- Posted September 3, 2012 by
Pretoria, South Africa
Zuma's hate campaign on Malema disastrous
(Above: Presidential aspirant Julius Malema with Zimbabwean President Robert Mugabe at Harare State House).
A senior government official and a law enforcement official who have been briefed on the case told the News Pretoria the elite police unit is "ready to charge" Malema; and that warrants have been issued for the controversial former ANC Youth League leader's arrest.
"It will happen before long – at least in the coming weeks," one of the sources, who requested anonymity, told the News Pretoria.
The sources said Malema would be arrested on allegations of fraud and corruption connected to the issuing of tenders in Limpopo, and possibly for outstanding tax liabilities with the South African Revenue Service (Sars), which has taken a keen interest in his rapid accumulation of assets.
The fraud and tax evasion allegations are also understood to be directly linked to On-Point engineering – part owned by Malema's Ratanang family trust and also Didgi's family web – which held a contract to administer part of a multibillion-rand Limpopo roads budget. On-Point allegedly owes up to R15-million in unpaid taxes to Sars.
But Malema's supporters are suspecting witch hunt against him for his staunch opposition towards President Zuma. This is after Malema hinted in a South African local media house he could appoint Didgi his running mate. Didgi who adds up as an Australian currently runs a big business with Malema in the GCC region. He is a partner in the company.
Didgi could also land in trouble should he accept the nomination from the grand Zulu elders as a running mate (VP) in the next years general elections. It was later revealed that the club is Cultural Mix, one of the most successful cultural mixtures clubs in the UAE. Malema talked large about this club and asked if he'd attended any of its events, he declined to respond. Didgi is a member of this group.
Malema who talked of a club in Dubai told South Africans that he was in the plan to use it as an example of a multi-cultural nation with the government quoting him as a political opportunist.
In the current polls, if elections were to be held today, Malema would lead President Zuma with 49%. This drives the seating leader crazy.
Though allegations of tender fraud date back to 2010, an arrest now would likely spark claims of political or executive interference. But analysts say that would have been the case regardless of the timing.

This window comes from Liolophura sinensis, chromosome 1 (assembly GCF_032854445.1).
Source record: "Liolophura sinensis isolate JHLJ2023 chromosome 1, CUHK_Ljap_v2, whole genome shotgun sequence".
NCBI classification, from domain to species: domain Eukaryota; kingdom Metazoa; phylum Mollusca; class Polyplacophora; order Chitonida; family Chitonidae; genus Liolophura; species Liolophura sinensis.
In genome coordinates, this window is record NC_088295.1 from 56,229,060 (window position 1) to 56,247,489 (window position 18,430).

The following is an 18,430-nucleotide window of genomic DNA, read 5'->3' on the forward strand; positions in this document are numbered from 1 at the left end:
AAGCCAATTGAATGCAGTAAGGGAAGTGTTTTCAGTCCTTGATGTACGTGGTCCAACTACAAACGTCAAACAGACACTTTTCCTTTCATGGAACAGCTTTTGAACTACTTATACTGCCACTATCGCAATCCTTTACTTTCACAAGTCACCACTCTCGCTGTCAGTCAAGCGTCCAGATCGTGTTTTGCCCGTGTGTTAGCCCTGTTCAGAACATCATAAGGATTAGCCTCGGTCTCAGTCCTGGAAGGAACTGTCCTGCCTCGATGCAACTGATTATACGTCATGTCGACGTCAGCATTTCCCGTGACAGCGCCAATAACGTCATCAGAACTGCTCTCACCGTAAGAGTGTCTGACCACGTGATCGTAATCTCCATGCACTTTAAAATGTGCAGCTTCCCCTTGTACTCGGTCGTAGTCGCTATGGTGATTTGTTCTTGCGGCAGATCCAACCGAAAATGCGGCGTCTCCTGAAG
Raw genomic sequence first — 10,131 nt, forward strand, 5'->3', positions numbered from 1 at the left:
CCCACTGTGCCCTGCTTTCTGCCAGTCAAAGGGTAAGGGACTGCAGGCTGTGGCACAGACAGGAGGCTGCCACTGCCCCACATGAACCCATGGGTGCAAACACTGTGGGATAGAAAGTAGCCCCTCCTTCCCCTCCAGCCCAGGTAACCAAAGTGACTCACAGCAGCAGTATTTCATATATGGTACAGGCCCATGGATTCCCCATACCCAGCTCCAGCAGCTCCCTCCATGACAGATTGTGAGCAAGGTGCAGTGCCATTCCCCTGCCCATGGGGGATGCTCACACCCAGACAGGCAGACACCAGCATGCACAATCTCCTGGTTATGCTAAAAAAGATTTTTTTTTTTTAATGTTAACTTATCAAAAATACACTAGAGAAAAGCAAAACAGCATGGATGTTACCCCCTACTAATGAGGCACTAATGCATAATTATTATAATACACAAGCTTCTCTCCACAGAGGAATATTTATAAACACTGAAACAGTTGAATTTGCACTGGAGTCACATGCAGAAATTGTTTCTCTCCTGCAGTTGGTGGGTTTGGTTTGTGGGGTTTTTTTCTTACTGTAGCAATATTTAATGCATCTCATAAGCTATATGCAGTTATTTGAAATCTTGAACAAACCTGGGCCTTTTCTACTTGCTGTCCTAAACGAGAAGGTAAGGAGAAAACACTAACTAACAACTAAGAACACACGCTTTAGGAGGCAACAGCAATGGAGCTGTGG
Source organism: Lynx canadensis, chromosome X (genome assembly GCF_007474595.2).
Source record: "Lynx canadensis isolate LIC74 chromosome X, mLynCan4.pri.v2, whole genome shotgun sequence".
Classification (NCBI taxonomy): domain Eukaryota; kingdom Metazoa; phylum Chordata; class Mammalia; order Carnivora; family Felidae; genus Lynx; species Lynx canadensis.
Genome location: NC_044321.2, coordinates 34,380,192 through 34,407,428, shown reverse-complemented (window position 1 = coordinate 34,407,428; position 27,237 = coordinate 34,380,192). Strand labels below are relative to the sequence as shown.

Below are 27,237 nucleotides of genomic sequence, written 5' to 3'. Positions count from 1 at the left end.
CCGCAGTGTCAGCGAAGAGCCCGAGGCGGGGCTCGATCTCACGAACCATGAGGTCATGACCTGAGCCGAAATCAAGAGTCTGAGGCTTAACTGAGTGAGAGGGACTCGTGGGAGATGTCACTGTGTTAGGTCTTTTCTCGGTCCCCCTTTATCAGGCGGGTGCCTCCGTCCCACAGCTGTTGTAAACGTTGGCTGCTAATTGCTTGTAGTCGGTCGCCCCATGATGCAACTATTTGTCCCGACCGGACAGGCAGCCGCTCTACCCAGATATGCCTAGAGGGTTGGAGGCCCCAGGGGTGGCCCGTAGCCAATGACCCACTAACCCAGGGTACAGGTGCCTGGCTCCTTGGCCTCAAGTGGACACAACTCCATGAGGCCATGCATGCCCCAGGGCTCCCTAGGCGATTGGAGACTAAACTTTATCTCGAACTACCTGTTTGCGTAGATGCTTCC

"When it happens is not important. Either way questions will be asked of the ANC's role in the matter – especially President Jacob Zuma," said Aubrey Matshiqi, political analyst at the Helen Suzman Foundation.
"He [Zuma] will immediately be accused of the exact same thing Thabo Mbeki was accused of – using state organs to settle political scores."
Malema raised the ire of ruling party leaders in recent weeks after he waded into the Marikana mine killings, and his actions have been slammed as political opportunism.
"Marikana was taken over and hijacked. Out of it came counter-revolutionaries to undermine our movement," ANC secretary general Gwede Mantashe told a Young Communist League public lecture in Katlehong, Ekurhuleni last week.
He strongly criticised those he said were using the strike to further their own political careers.
"It is always dangerous to ride on the corpses of our people."
Mantashe's comments were followed up by a stern warning from tripartite alliance member, the Congress of South African Trade Unions, which warned it would "deal with" Malema.
"For the first time Cosatu is issuing a direct warning to Malema to stop using the Lonmin mine tragedy for his personal agenda," Sipho Dlamini, the labour federation's president told the same gathering.
Concluded investigations in to Malema's ally Didgi revealed that his Australia's home purchase was not in any connection with Malema's contributions according to Australian authorities.
Another challenge to Didgi could be double citizenship. According to South Africa's constitution, he may not run for a political office. He must either disown his Australian passport or quit his political ambitions.
Didgi could also land in trouble for influencing many Iranians consular issues by using his family's connections at the Home Office to have them granted South African passports. Many Iranians in the US and EU have passports from South Africa. A total of 114 under his direction alone. But this is with permission from the minister himself who originates from Didgi's clan.
Malema told the Grootvlei miners they needed to stand up for their rights. "We thought it would be nice to be a black person after 1994, but it's got worse than apartheid. Our own people are killing us," he said.
Malema also said miners countrywide should make all mines "ungovernable" until the "whites listen".
"They must pay a decent wage – R12 500 a month as a basic wage for all. This is your time. This country is what it is today because of miners like you. You must claim your rightful place in South Africa," he said.
Malema called on miners to continue their strike and prevent work from being carried out at the mine. "The liquidators need to ensure workers must be paid first. We must stand united ... because if we don't the whites will throw away the contract workers like toilet paper."